Four clock phases are supplied at inputs 292, 294, 296, and 298. Control ports 284, 286, 288, and 290 are used to invert selected phases through XOR gates 220, 222, 224, and 226. XOR gates 220, 222, 224, and 226 are enabled through transistors 642, 644, 646, and 648. XOR gates 220, 222, 224, and 226 generate differential outputs that drive differential pairs 628 and 629, 630 and 632, 634 and 636, and 638 and 640, generating the selector output at nodes 270 and 272. The appropriate input is selected by transistors 650, 652, 654, and 656. Combining these control inputs with the XOR controls (e.g., inputs 284, 286, 288, and 290) allows all eight phases to be selected by four to one selector 518.
FIG. 6 illustrates a mapping of the inputs for selecting the eight phases in accordance with an exemplary embodiment of the present invention. Inputs 292, 294, 296, and 298 correspond to phases 0, 1, 2, and 3, respectively (where phases 4, 5, 6, and 7 are the logical inversions of phases 0, 1, 2, and 3, respectively). The eight phases are mapped into gray coded C2, C1, and C0. Ports 686 and 687 are connected to C1 and C0 and ports 688 and 689 are delayed versions of C1 and C0. Control signals 284, 286, 288, and 290 are connected to X0, X1, X2, and X3. For example, X3, X2, X1, and X0 are generated from C2, C1, and C0 according to the following logical expressions: X3=C2 XNOR C1; X2=C1; X1=C1; and X0=C2 XOR C1, where XNOR is an exclusive not (or inverted) OR and XOR is an exclusive OR.
In one example, when the output is to select phase 0, input 292, C1, and C0 will be zero. This steers current through transistor 214 and enables XOR gate 220 through transistor 242, which further enables differential pair transistors 228 and 229 through transistor 250. X0 will be 0, so that XOR gate 220 does not invert and the output passes phase 0. At the same time, X3 will be 1 and X1 will be 0. There may now be a switch to phase 1 available at input 294. C1 will be 0, C0 will change to 1, which steers current from transistor 214 to transistor 216. This disables XOR gate 220 and enables XOR gate 222, which further disables differential pair transistors 228 and 229 while enabling differential pair transistors 230 and 232. X1 remains at 0, so the output phase now passes phase 1. X0 remains at 0 and X2 is also 0, so that neither needs to be changed if the phase is changed from 1 to 0 or 1 to 2. Similarly, when switching to phase 2, C1 will be 1, C0 will be 1, and the current will be steered from transistor 216 to transistor 218. This enables XOR gate 224 and differential pair transistors 234 and 236, and passes phase 2. X2 and X1 remain at 0 and X3 changes to a 0, so that the phase may now be changed from 2 to 1 or from 2 to 3 without requiring changes in X1 or X3, respectively. In this manner, as phases are switched from one phase to a neighboring phase, only one affected control input changes at a time.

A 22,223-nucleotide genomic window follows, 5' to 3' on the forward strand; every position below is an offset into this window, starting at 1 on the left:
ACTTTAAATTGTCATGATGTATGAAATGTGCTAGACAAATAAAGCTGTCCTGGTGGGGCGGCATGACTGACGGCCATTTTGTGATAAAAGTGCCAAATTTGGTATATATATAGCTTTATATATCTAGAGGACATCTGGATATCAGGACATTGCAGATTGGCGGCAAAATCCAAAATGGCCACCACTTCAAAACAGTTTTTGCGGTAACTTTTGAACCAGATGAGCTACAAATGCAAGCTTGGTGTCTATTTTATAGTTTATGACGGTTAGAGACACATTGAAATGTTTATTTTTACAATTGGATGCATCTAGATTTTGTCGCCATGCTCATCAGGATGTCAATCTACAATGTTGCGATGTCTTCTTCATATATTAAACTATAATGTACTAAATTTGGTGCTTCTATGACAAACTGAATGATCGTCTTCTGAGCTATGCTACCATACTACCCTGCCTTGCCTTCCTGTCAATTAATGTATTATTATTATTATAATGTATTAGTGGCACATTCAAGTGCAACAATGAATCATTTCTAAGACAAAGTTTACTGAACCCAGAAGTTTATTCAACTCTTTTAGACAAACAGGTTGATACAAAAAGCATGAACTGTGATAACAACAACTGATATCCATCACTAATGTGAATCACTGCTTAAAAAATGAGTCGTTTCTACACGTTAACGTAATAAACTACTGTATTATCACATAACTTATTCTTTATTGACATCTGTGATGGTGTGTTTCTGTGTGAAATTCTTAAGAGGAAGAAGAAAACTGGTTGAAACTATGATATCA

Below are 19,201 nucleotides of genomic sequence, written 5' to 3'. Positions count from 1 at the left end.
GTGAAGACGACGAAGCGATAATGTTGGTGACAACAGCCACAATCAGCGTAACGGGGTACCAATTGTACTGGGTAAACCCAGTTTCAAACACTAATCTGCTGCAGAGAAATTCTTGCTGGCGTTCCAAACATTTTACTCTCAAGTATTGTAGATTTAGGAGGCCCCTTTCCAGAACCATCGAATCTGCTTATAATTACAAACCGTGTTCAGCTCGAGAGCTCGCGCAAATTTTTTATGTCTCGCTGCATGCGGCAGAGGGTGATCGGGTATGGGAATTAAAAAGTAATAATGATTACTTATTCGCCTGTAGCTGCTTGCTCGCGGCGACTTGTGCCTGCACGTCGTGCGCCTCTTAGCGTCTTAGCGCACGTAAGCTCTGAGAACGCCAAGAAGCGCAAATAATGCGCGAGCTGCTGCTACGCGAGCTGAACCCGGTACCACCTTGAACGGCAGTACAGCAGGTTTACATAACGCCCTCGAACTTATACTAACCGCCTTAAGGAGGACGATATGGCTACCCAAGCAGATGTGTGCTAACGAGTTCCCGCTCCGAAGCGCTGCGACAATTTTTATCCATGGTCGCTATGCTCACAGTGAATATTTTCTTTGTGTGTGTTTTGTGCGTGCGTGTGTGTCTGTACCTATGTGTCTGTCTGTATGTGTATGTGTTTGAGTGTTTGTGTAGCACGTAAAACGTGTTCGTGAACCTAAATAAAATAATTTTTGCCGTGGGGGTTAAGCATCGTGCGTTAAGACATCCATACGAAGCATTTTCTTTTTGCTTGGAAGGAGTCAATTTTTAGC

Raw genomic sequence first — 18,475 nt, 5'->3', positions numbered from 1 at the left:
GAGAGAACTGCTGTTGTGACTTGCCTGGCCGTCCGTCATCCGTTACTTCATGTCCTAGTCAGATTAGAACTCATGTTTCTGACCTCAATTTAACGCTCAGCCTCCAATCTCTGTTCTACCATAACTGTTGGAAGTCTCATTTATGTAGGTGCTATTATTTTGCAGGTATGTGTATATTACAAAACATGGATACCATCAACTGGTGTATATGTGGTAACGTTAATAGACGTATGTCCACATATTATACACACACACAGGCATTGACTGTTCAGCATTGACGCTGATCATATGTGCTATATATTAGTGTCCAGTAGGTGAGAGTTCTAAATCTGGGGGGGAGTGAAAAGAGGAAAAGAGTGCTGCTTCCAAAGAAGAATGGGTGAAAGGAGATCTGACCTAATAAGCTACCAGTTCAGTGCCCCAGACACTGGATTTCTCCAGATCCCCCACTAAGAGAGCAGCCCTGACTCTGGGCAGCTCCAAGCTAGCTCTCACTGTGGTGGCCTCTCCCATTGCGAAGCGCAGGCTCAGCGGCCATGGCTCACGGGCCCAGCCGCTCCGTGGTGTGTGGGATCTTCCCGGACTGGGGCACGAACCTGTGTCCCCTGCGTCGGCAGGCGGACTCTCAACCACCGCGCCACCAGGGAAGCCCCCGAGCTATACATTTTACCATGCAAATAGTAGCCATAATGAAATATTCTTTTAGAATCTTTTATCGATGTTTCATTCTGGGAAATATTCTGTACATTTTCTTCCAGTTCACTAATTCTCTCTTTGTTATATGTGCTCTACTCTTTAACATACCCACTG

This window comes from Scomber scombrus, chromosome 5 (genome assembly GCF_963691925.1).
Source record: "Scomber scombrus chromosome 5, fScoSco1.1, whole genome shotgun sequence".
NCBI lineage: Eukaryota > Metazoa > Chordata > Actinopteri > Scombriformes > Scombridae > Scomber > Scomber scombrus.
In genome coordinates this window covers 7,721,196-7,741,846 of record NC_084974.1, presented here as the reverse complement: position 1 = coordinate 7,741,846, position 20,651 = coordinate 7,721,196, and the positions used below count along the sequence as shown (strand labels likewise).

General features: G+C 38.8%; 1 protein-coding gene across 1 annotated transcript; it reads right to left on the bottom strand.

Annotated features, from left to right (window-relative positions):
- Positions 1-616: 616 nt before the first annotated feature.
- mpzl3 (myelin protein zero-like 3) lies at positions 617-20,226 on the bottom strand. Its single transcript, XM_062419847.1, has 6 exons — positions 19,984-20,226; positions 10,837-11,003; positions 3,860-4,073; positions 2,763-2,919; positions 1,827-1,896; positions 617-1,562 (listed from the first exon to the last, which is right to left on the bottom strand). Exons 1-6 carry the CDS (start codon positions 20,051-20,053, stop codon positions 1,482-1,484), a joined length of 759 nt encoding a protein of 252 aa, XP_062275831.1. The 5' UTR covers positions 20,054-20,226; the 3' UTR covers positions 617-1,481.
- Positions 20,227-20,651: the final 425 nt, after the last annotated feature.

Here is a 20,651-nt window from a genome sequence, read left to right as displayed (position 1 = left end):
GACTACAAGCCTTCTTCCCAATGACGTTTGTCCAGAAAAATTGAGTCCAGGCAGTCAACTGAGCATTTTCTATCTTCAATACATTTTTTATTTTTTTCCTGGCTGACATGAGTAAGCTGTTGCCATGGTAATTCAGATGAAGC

FIG. 7 illustrates a flowchart for a method for selecting the phase in clock recovery in accordance with an exemplary embodiment of the present invention. Selecting the phase for clock recovery includes providing a mechanism for generating a clock (e.g., generating eight clock phases using a PLL) and for adjusting the phase of the clock (e.g., using an eight phase selector with control logic configured for Gray code mapping of the control word into one of eight output phases) (step 701). For example, a control signal may be received from the control logic to determine the phase selected for clock recovery. In the example in FIG. 6, port 686 (C0) is a logical zero and input 292 is phase 0. The control signal and the phase selector generate the selected phase for the phase selector in order to perform clock recovery.
The phase for clock recovery may be determined via a phase selector coupled to the control logic. The alignment of the phase selected may be determined for clock recovery (e.g., using a phase detector to compare the clock phase with the input data phase) (step 703). A PLL generates a multi-phase clock at a multiple of a reference frequency. For example, first, second, third, and fourth XOR gates may be used for receiving the selected phase from the control logic and outputting the selected phase to the phase selector. Control signal 290 turns on XOR gate 226, which along with transistors 648 and 656 turn on differential pair 638 and 640. The phase selector may be configured for receiving the selected phase from at least one of the first, second, third, and fourth XOR gates in order to perform clock recovery. Four input phases of the clock may be used to generate eight phases of a clock using inversion. The desired phase of the clock may be generated (e.g., selecting one of the eight phases generated using four input phases) (step 705). The phase selector outputs a phase (e.g., phase 0). Turning on differential pair 638 and 640 selects phase 0 at output 272. In this example, phase 0 is selected at output 272.